"We recognize we are not going to get majority support for a non-compliance finding (to the nuclear Non-Proliferation Treaty) in September" at the International Atomic Energy Agency's (IAEA) 35-nation board of governors meeting in Vienna that begins Monday, a US state department official told AFP by phone from Washington. AFP
VIENNA - The United States now realizes that it does not have the majority it needs at the UN nuclear watchdog to bring Iran before the UN Security Council over Tehran's alleged atomic weapons program, a US official told AFP.
"We recognize we are not going to get majority support for a non-compliance finding (to the nuclear Non-Proliferation Treaty) in September" at the International Atomic Energy Agency's (IAEA) 35-nation board of governors meeting in Vienna that begins Monday, a US state department official told AFP by phone from Washington.
The official said US Under Secretary of State for arms control and international security John Bolton was now talking in Geneva with European diplomats "about a trigger mechanism" to effectively set a deadline for Iran ahead of the following IAEA board meeting in November.
The trigger could be "to require that Iran suspend immediately and fully all uranium enrichment-related work" or "for Iran to grant complete, immediate, unrestricted access to whatever locations the IAEA deems necessary" or for Iran to provide by a certain date, such as October 31, "full information on all imported materials and components relevant to the P1 and P2 centrifuge program," the official said.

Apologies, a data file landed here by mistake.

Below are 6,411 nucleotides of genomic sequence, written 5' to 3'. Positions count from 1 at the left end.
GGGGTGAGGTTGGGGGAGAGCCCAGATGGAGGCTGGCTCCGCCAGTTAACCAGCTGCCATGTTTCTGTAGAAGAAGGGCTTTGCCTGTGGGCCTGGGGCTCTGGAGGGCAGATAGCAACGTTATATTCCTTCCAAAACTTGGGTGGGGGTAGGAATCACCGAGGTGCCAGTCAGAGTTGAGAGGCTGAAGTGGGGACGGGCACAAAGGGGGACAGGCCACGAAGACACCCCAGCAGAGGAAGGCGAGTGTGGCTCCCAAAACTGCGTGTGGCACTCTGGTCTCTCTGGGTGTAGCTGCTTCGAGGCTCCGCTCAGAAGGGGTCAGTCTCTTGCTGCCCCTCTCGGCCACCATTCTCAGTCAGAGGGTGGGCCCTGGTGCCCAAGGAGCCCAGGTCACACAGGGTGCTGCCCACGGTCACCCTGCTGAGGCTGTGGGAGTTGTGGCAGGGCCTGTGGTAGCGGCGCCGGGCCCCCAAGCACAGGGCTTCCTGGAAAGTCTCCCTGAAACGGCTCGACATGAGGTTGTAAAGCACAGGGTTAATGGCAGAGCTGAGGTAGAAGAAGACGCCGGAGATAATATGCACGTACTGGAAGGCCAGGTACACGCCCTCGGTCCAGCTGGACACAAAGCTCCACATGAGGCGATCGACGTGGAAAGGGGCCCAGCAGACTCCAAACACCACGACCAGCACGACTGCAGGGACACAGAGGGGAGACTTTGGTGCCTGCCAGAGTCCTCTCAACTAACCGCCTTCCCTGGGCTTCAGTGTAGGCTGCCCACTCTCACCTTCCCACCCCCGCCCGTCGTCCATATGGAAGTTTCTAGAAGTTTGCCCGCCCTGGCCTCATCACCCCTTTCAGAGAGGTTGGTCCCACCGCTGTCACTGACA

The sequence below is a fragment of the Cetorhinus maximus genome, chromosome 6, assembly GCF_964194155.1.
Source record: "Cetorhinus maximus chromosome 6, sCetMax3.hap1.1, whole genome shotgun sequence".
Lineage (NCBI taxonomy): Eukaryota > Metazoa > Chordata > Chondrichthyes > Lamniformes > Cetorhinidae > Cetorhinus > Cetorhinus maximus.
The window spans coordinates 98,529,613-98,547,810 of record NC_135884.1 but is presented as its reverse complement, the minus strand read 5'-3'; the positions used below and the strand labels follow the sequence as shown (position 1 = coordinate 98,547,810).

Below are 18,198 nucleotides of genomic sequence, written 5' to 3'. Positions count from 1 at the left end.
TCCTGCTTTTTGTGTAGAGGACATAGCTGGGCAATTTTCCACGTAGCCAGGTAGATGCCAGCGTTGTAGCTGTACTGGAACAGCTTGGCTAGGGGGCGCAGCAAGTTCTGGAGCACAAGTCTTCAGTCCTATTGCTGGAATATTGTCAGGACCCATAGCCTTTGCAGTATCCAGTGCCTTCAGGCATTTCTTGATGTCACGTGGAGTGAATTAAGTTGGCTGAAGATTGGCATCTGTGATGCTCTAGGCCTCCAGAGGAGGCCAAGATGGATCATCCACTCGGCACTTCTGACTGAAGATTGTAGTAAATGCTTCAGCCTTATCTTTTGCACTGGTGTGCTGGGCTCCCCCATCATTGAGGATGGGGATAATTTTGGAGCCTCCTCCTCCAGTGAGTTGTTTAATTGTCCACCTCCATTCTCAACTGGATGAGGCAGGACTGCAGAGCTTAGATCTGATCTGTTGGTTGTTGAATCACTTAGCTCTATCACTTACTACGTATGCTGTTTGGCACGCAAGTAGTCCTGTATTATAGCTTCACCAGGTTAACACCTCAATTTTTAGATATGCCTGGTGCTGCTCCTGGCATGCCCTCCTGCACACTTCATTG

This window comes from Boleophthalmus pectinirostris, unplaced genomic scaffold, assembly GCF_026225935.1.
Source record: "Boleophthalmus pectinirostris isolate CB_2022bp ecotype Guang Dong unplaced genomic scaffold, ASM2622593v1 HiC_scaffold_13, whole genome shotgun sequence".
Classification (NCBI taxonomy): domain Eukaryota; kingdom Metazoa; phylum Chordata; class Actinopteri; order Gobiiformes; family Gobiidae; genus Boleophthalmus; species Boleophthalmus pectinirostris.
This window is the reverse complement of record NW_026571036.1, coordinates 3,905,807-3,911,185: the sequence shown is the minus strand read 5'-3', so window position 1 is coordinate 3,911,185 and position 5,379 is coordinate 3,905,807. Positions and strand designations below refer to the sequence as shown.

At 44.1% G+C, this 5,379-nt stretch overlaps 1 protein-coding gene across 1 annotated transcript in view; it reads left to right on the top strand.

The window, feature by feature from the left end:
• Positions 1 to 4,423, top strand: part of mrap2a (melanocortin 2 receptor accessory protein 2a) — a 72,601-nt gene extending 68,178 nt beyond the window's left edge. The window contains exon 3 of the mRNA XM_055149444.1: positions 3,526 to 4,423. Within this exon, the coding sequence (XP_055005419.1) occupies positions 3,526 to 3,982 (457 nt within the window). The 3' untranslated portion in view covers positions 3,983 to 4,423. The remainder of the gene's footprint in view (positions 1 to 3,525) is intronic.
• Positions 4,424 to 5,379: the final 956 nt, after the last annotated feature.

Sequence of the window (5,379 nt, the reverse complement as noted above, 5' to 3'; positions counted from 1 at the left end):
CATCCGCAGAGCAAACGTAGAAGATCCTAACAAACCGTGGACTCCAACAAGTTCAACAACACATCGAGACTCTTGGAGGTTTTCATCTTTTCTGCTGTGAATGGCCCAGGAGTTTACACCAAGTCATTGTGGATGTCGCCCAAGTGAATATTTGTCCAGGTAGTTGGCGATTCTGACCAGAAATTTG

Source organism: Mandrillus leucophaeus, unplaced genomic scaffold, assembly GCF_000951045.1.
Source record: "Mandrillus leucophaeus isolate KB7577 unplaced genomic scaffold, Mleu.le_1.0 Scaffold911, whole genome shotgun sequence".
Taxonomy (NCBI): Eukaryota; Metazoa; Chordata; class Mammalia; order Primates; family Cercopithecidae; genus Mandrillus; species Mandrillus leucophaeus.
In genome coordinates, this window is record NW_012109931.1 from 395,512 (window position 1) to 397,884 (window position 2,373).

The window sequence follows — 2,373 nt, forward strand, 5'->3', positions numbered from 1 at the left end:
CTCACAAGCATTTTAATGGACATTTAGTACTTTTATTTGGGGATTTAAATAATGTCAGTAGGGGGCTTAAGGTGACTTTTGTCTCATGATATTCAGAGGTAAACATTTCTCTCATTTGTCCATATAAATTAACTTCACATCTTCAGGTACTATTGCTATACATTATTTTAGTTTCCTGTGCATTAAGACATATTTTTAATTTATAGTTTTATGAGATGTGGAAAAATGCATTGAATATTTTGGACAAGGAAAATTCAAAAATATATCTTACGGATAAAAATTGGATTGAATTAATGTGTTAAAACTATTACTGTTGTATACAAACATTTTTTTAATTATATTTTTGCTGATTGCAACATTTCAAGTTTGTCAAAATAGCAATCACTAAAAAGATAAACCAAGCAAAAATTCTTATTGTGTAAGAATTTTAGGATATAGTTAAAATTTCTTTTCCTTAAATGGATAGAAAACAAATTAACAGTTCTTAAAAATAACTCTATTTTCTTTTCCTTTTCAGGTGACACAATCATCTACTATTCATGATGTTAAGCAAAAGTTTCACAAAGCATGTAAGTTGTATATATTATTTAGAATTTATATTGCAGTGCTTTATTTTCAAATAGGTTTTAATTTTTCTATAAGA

Uranium can be enriched through centrifuges into a highly refined form that can be used as fuel for civilian reactors or to make an atomic bomb.
Europe's three main countries -- Britain, France and Germany -- are against taking Iran to the Security Council as they stress cooperating with Tehran to get it to come clean about its program.
But diplomats said the three countries were now backing the US call for Iran to fully suspend enrichment, including the first step of converting mineral uranium yellowcake into the gas that is the feedstock for making the enriched uranium that can be used in bombs.
A "tactical gap" between Washington and the European countries was narrowing but "we have a ways to go," Bolton told a news conference in Geneva, following a US-hosted meeting with his counterparts from the other Group of Eight (G8) industrialized countries.
"The objective that the United States has been pursuing has been to ensure that Iran does not acquire a nuclear weapons capability and that is an objective shared by all of the G-8 countries," Bolton said.
"There is no disagreement on our broad objective. What we have tried to do here today and yesterday was to close the tactical gap that has existed between the United States and ... Britain France and Germany," he said.
"We made progress in that regard here ... I think discussions will continue over the weekend and into next week and we will see what we are able to do."
The US envoy declined, however, to say exactly what advances had been made.
"I do not want to really get into the specifics because the questions of closing the tactical gap I think are best addressed in private consultations," he said, adding that emails and telephone calls would follow Friday's talks.
The United States and the Euro 3 are separately preparing resolutions for Monday's IAEA meeting in Vienna.
Iran's controversial bid to generate nuclear power at its Bushehr plant is seen by arch-enemies Israel and the United States as a cover for nuclear weapons development, allegations that Iran denies.
Government officials from the G8 countries -- Britain, Canada, France, Germany, Italy, Japan, Russia and the United States -- as well as other nations met in Geneva on Thursday to discuss non-proliferation issues.